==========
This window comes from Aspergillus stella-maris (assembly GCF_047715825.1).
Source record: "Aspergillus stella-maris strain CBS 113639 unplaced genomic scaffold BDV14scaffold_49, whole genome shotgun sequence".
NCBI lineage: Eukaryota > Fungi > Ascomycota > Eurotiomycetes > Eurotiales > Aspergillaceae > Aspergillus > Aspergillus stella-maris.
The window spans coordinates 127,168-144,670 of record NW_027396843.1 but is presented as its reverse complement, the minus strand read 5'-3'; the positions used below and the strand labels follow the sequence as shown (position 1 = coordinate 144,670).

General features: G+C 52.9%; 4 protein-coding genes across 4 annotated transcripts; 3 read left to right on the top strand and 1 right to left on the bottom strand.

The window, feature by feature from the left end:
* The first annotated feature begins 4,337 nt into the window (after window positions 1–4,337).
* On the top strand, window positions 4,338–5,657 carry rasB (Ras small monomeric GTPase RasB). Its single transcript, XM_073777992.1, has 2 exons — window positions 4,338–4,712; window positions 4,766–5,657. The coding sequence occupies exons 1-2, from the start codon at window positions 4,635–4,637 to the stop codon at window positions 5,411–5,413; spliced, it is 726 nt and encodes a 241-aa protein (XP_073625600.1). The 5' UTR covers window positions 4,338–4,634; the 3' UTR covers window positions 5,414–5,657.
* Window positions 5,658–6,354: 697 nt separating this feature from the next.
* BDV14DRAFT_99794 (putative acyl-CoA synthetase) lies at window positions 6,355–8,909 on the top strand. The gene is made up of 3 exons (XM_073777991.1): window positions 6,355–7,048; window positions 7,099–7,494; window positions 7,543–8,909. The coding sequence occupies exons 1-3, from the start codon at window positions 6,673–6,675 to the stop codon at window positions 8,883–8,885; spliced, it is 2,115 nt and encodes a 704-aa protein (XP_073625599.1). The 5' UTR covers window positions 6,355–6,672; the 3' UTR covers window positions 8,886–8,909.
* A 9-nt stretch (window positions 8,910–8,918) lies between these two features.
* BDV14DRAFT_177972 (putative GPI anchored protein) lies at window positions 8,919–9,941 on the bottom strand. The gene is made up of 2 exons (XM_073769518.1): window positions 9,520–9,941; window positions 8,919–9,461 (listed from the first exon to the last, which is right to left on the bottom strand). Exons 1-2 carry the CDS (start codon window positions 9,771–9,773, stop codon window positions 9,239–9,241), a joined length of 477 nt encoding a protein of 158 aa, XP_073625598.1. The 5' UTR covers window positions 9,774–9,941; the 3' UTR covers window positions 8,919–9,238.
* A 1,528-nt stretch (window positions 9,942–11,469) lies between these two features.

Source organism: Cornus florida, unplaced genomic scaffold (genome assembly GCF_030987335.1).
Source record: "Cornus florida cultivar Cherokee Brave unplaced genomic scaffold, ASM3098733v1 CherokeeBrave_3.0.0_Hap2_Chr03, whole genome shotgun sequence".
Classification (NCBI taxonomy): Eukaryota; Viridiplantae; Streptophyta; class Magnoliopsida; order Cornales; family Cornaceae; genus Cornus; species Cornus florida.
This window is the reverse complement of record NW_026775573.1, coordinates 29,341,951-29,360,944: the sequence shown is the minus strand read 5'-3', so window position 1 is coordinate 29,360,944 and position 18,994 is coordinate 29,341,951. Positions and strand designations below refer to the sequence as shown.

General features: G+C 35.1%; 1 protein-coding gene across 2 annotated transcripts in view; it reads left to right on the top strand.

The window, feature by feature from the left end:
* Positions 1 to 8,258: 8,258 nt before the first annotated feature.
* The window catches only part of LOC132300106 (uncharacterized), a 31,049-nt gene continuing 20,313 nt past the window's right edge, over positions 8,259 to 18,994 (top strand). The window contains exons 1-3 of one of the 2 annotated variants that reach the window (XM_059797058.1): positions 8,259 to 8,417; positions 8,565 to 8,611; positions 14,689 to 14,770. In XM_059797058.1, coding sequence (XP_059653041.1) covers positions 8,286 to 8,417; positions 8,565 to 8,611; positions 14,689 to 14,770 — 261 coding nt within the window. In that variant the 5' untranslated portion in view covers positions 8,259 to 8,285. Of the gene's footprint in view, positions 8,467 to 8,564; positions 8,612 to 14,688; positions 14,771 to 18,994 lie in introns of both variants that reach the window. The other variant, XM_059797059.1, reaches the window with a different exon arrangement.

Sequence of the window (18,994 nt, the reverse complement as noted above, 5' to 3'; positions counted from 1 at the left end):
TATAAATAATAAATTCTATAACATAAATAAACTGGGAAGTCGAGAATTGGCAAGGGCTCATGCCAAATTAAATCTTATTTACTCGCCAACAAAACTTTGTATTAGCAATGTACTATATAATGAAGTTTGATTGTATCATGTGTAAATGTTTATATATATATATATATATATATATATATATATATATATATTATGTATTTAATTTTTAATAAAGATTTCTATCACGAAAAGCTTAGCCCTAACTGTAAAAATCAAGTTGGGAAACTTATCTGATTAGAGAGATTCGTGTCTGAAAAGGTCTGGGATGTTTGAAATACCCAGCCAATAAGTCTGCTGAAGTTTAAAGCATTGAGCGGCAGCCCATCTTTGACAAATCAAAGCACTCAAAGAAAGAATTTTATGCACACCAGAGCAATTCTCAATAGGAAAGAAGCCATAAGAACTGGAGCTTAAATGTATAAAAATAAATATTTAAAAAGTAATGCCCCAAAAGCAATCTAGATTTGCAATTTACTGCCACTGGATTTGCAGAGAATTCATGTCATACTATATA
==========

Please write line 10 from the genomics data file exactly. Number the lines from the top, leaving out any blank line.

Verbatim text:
* BDV14DRAFT_99794 (putative acyl-CoA synthetase) lies at window positions 6,355–8,909 on the top strand. The gene is made up of 3 exons (XM_073777991.1): window positions 6,355–7,048; window positions 7,099–7,494; window positions 7,543–8,909. The coding sequence occupies exons 1-3, from the start codon at window positions 6,673–6,675 to the stop codon at window positions 8,883–8,885; spliced, it is 2,115 nt and encodes a 704-aa protein (XP_073625599.1). The 5' UTR covers window positions 6,355–6,672; the 3' UTR covers window positions 8,886–8,909.